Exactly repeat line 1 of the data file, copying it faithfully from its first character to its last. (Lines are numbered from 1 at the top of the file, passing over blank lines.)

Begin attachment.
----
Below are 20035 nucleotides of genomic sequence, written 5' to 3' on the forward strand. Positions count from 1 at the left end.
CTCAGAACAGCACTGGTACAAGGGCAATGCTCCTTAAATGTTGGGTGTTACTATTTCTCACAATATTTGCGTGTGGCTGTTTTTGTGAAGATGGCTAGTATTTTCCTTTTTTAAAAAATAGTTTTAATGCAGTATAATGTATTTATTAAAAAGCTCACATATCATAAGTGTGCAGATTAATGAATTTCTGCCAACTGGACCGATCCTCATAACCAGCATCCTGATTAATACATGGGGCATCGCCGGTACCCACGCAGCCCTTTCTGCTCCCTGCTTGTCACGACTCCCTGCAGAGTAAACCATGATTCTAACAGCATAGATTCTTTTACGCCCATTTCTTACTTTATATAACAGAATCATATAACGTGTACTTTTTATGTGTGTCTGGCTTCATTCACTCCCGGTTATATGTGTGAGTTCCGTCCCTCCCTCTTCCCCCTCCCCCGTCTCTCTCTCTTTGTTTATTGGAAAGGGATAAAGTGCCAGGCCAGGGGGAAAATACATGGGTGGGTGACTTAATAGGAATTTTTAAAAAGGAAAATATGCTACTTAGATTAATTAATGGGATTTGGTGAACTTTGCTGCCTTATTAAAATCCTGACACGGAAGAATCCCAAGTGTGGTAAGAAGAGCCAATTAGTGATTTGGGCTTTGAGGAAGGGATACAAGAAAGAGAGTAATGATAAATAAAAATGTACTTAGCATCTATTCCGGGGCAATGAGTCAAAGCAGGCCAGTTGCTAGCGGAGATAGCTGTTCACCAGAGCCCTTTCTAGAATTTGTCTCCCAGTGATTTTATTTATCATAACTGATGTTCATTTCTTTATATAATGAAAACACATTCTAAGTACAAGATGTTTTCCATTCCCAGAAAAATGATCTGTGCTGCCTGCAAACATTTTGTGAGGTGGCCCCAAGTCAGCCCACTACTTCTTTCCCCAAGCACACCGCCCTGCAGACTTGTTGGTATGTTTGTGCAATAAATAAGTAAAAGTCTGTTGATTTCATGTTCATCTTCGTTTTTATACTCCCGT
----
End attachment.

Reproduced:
Below are 20035 nucleotides of genomic sequence, written 5' to 3' on the forward strand. Positions count from 1 at the left end.